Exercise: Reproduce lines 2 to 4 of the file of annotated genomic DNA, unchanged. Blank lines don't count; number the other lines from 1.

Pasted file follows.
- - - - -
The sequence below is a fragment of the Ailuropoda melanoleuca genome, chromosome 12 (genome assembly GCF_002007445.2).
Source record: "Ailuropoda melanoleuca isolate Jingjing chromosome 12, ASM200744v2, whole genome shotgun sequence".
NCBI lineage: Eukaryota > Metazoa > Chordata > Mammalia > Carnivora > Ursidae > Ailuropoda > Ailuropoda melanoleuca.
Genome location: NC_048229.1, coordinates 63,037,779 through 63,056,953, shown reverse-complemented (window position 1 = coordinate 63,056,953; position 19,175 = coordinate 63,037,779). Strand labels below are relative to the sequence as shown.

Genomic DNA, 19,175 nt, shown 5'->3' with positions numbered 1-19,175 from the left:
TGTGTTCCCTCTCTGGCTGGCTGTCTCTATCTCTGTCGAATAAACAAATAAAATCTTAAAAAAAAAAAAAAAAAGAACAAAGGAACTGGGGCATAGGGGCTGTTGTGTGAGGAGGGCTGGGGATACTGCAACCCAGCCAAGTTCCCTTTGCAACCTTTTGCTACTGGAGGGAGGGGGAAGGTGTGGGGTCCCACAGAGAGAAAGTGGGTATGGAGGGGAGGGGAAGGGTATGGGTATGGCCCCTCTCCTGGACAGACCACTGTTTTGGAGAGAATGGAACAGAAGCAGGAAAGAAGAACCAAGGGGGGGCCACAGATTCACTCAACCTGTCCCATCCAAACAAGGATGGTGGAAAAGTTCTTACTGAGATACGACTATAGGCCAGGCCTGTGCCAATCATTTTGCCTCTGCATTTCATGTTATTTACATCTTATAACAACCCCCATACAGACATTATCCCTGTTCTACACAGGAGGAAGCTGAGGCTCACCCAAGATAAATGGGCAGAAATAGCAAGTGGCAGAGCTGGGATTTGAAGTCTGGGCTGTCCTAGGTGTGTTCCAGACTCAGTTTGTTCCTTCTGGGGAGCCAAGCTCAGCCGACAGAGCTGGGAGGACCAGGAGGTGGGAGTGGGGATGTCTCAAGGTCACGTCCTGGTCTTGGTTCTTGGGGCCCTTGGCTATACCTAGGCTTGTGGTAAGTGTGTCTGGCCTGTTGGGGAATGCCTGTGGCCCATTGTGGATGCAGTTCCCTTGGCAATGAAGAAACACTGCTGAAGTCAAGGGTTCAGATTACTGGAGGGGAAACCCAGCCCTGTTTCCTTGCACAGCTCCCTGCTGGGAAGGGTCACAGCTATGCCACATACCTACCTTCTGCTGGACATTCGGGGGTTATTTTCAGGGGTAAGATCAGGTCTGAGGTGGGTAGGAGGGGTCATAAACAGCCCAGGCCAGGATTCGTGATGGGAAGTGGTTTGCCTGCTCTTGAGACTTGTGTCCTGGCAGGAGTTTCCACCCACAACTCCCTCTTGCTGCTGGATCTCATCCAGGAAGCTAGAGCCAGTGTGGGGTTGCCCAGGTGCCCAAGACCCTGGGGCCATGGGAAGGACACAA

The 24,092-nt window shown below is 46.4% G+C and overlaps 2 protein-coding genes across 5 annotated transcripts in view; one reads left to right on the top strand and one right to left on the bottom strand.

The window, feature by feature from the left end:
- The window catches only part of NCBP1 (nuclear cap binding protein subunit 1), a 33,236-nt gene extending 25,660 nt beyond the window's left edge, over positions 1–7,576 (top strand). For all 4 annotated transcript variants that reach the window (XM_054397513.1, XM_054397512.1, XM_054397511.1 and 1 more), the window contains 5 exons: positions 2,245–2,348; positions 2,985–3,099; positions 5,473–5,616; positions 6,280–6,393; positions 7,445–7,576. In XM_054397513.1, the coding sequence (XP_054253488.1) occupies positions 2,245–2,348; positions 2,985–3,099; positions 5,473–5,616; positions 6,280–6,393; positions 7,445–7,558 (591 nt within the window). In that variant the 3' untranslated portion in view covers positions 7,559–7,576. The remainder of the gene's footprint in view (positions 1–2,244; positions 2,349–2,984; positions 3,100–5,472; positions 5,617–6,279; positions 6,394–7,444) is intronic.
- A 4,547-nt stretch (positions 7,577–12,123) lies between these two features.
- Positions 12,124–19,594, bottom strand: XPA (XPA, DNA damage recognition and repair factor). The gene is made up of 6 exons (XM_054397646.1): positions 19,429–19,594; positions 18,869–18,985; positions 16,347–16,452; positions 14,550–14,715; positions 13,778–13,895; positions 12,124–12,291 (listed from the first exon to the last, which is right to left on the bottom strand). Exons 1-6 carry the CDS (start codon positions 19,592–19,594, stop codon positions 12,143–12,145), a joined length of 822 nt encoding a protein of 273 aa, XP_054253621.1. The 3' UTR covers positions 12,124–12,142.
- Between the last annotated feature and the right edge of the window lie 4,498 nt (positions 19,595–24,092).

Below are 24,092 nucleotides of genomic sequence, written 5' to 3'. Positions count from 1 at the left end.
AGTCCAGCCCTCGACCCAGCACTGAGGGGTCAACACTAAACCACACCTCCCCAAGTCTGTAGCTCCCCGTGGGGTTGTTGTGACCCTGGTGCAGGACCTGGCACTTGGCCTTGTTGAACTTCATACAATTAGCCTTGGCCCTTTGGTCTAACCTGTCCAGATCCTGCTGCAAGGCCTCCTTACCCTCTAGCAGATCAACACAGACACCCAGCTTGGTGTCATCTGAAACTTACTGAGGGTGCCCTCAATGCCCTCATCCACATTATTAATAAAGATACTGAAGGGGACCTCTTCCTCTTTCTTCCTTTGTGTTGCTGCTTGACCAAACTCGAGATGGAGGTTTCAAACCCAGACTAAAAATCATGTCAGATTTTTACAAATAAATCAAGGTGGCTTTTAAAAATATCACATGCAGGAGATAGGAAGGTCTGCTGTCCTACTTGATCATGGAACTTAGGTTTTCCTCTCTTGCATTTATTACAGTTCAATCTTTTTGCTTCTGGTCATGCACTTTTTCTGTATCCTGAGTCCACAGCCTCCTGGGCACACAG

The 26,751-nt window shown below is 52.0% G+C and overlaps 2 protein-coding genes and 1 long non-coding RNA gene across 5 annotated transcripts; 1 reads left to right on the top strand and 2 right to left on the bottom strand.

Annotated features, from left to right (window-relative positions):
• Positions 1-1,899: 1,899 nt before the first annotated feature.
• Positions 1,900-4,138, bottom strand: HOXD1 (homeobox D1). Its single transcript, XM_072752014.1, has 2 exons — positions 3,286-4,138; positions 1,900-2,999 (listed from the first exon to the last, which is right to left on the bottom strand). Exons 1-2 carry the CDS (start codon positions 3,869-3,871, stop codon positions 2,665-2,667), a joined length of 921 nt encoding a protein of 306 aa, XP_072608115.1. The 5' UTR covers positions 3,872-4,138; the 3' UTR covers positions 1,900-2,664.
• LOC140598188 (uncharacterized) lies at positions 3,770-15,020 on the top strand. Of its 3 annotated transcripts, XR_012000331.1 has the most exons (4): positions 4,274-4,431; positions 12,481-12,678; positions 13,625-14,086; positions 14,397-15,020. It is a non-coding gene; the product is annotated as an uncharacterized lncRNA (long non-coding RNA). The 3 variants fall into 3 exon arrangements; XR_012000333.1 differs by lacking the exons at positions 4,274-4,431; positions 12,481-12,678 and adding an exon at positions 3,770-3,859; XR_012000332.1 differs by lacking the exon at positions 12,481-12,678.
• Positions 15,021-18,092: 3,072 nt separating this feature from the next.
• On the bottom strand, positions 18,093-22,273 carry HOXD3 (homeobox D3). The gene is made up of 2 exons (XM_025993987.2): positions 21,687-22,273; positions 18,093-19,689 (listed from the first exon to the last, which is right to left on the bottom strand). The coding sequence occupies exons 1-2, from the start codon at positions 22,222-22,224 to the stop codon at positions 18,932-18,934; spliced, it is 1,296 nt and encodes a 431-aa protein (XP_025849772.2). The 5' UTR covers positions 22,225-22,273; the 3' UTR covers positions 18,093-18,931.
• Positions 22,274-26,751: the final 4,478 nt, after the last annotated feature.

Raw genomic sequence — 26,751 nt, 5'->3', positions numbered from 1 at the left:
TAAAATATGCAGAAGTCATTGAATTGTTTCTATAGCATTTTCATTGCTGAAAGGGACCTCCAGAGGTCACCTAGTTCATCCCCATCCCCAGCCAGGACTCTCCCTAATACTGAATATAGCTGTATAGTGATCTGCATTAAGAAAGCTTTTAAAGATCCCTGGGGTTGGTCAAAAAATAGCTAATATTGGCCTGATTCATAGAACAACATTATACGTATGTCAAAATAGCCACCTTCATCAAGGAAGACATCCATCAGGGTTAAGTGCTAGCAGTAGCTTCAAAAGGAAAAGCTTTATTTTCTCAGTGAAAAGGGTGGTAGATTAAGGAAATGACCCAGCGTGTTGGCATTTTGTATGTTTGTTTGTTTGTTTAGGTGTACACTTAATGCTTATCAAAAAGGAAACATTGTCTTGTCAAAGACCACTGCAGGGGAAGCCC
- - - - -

Source record: "Ailuropoda melanoleuca isolate Jingjing chromosome 12, ASM200744v2, whole genome shotgun sequence".
NCBI lineage: Eukaryota > Metazoa > Chordata > Mammalia > Carnivora > Ursidae > Ailuropoda > Ailuropoda melanoleuca.
Genome location: NC_048229.1, coordinates 63,037,779 through 63,056,953, shown reverse-complemented (window position 1 = coordinate 63,056,953; position 19,175 = coordinate 63,037,779). Strand labels below are relative to the sequence as shown.